The Great Rebalancing Act

By Mark Azzopardi, Executive Director at Jesmond Mizzi Financial Advisors

The headlines this year have been dominated by rising inflation and the cost of living crisis that has developed as a result. How has this affected financial markets?

We started the year with inflation continuing to rise mainly as a result of economies reopening after COVID-19. In a sense, it was the healthy type of inflation because it was related to growth.

What we’re seeing now, with the war, is inflation driven by crises in sectors like energy and food. They are both primary raw inputs that are crucial to everything we do, which is why inflation in this case has translated into a cost-of-living crisis. It has been fully transmitted to the real economy.

This has in turn caused central banks to increase interest rates in order to rein in inflation by reducing the money supply dealing yet another blow to markets.

How has your strategy changed as a result of the current economic climate?

We’ve basically had to turn our strategy on its head and shift to a more defensive approach which aims to minimise risk as much as possible.

Since we expected inflation to be a significant factor in 2022, we were looking at cyclical stocks, the performance of which tends to mirror the general health of the economy – companies with a strategic advantage that have the power to push any inflationary cost onto consumers and which tend to benefit from interest rate increases.

We were also looking at companies that had potential and which stood to gain from the resumption of normal life in a post-pandemic period.

But everything changed with the war and the interest rate hikes which followed. We had to completely rethink our strategy and shift to a more defensive stance with the aim of preserving capital.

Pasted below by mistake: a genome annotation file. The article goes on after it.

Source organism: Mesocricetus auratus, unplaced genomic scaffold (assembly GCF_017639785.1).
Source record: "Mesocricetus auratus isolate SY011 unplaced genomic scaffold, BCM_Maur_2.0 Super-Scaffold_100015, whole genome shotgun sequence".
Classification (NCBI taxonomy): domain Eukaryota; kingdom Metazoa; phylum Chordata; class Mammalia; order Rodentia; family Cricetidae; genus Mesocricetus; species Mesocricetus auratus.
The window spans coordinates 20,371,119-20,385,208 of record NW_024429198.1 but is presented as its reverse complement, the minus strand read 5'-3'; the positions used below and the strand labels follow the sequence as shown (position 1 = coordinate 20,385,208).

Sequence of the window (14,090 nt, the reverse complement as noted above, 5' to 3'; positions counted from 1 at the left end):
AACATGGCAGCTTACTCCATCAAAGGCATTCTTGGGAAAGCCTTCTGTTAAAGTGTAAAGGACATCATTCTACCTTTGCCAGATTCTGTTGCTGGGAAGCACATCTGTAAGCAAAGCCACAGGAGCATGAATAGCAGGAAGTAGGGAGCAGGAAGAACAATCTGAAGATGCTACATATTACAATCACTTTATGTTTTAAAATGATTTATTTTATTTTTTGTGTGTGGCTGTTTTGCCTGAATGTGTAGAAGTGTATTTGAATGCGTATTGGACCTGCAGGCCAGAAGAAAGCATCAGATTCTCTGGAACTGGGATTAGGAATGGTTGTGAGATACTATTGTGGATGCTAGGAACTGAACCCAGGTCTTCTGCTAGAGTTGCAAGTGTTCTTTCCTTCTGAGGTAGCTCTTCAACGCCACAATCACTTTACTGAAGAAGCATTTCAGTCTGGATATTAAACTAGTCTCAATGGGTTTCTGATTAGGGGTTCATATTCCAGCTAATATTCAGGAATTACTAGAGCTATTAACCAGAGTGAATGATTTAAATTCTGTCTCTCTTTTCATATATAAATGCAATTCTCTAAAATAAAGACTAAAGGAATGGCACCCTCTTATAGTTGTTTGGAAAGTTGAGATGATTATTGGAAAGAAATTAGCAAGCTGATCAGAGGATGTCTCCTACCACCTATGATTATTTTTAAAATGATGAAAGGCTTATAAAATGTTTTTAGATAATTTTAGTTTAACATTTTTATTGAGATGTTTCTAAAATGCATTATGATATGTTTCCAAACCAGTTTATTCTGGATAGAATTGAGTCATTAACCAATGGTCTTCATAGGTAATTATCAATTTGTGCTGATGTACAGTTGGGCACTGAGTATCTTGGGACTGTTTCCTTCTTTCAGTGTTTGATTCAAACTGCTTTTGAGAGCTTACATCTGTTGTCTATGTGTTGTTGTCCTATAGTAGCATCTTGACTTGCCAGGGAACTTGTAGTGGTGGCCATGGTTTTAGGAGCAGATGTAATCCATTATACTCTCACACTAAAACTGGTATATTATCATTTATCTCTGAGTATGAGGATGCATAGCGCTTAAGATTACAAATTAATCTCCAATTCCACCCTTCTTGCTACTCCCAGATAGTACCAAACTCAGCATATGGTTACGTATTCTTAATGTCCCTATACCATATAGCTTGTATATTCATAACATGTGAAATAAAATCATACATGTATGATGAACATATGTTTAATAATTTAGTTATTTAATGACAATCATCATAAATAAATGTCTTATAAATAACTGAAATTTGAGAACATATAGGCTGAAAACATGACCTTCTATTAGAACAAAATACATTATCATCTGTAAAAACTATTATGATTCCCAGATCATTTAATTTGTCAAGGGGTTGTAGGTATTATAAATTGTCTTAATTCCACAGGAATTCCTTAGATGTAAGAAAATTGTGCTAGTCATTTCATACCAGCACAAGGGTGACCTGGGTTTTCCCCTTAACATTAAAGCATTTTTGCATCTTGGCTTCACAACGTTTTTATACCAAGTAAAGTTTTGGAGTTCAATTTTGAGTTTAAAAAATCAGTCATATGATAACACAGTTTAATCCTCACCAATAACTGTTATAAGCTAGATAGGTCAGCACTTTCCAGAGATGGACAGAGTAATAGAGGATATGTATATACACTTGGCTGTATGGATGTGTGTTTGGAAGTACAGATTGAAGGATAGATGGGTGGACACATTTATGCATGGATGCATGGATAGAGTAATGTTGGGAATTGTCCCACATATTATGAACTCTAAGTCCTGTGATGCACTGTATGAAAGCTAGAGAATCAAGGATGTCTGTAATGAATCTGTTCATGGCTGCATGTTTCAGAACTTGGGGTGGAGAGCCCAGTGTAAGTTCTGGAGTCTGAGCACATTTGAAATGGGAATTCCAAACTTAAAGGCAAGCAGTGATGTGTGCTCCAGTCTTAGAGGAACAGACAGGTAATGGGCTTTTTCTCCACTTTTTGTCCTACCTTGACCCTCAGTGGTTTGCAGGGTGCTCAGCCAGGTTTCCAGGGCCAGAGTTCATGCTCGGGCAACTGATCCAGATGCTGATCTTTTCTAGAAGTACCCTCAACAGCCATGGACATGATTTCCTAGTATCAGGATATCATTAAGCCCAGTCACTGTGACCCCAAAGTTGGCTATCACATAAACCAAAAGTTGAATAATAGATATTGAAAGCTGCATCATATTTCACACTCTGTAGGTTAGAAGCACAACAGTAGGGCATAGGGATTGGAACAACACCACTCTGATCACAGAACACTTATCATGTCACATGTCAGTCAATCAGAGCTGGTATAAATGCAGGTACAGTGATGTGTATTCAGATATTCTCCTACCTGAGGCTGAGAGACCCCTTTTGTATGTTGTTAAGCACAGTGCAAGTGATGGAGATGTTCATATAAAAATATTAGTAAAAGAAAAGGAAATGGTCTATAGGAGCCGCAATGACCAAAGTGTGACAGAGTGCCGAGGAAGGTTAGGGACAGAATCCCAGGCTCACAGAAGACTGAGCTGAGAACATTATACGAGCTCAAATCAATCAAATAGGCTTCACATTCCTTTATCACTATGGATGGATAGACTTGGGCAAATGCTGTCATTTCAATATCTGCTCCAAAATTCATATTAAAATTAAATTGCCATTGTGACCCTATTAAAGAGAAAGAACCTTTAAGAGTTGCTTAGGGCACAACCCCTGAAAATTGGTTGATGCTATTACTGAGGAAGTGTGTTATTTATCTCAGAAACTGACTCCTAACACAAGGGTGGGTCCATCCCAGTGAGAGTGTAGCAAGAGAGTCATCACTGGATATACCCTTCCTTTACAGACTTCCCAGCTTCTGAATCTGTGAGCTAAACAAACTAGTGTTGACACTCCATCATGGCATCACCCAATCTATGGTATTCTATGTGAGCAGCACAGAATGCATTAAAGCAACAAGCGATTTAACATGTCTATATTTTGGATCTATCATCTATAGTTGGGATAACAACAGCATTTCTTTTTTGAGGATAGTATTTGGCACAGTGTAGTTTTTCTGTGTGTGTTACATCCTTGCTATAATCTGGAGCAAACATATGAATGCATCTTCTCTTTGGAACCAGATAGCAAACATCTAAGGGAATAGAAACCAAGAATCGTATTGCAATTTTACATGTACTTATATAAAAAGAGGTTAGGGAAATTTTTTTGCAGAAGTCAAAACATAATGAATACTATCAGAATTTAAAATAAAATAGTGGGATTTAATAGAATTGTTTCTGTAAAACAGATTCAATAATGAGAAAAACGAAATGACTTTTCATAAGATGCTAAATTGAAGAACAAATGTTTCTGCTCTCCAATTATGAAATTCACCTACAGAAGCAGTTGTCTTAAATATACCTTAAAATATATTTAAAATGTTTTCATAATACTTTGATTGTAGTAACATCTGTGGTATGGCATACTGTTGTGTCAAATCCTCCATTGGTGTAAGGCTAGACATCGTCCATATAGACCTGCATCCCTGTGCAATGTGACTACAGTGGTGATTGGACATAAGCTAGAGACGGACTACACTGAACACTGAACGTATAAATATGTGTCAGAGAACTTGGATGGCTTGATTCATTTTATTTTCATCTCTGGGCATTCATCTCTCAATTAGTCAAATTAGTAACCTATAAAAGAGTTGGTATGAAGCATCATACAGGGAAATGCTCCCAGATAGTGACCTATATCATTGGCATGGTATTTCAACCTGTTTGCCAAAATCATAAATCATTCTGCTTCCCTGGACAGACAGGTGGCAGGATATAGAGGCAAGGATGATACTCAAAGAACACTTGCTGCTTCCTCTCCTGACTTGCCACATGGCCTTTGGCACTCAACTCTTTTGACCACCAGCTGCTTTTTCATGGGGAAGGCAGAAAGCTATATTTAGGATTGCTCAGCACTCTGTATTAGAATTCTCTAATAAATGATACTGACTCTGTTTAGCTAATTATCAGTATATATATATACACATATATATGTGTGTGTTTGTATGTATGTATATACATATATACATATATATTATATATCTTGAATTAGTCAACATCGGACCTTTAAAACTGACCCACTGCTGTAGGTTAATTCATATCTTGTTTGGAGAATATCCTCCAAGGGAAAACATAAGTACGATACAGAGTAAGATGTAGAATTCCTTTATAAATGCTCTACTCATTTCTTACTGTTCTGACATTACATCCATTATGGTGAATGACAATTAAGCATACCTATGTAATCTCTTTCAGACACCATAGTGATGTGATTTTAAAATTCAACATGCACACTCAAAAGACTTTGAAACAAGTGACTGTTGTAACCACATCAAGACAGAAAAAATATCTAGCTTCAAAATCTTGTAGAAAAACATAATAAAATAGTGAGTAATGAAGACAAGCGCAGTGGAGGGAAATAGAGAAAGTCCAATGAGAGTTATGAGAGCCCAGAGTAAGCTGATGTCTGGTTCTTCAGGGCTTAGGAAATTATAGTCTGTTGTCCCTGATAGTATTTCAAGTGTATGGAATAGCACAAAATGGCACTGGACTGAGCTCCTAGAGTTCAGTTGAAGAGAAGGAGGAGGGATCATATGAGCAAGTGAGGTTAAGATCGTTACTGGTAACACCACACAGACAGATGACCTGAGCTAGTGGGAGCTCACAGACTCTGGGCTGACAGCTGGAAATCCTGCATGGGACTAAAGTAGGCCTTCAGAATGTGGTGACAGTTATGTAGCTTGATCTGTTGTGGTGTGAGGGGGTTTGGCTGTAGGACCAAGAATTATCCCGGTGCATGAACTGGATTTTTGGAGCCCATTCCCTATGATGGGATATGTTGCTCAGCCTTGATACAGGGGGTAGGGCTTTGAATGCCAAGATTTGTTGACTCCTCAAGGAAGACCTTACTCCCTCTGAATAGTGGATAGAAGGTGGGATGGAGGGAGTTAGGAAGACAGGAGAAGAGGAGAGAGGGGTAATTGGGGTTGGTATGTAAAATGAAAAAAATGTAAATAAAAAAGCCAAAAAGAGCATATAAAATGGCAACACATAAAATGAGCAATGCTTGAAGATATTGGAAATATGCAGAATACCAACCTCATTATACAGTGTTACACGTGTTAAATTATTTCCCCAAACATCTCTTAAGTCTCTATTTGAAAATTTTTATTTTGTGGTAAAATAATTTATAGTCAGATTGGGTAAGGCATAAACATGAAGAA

That said, some opportunities have emerged, and we’ve still managed to lock in some very attractive yields.

For example, there was a time when you couldn’t buy a bond maturing in, say, five years that would give you a positive yield. Ever since March, these bonds have become very attractive because they can be bought below par and also give investors a decent yield.

And what if interest rates continue to go up?

If interest rates increase more than we expect, bonds maturing in the immediate term will simply be reinvested at a higher interest rate in a couple of months’ time.

The bottom line is that if you don’t invest your money and keep it locked away, inflation is going to constantly eat away at it. You are losing more by doing nothing than you risk by investing in the short-term, because with an investment at least you receive an income.

All you risk is the fair value movement, which is only really a concern if you need the cash and decide to sell it before it reaches maturity.

Bond fair value movement is currently the largest contributor to lower valuations in our strategy because bonds are trading below par.

So yes, you are losing if you sell today, but really and truly if you hold it to maturity, it will have recovered, and you’d have gotten an annual yield. It might not be a huge amount, but it’s enough to offer a good cushion against inflation.

An interesting observation about our portfolio at the moment is that although we aren’t seeing much capital appreciation and though market value is down, income has increased.

At the end of the day your capital remains there, intact. It’s the secondary market, so to speak, which is below fair value.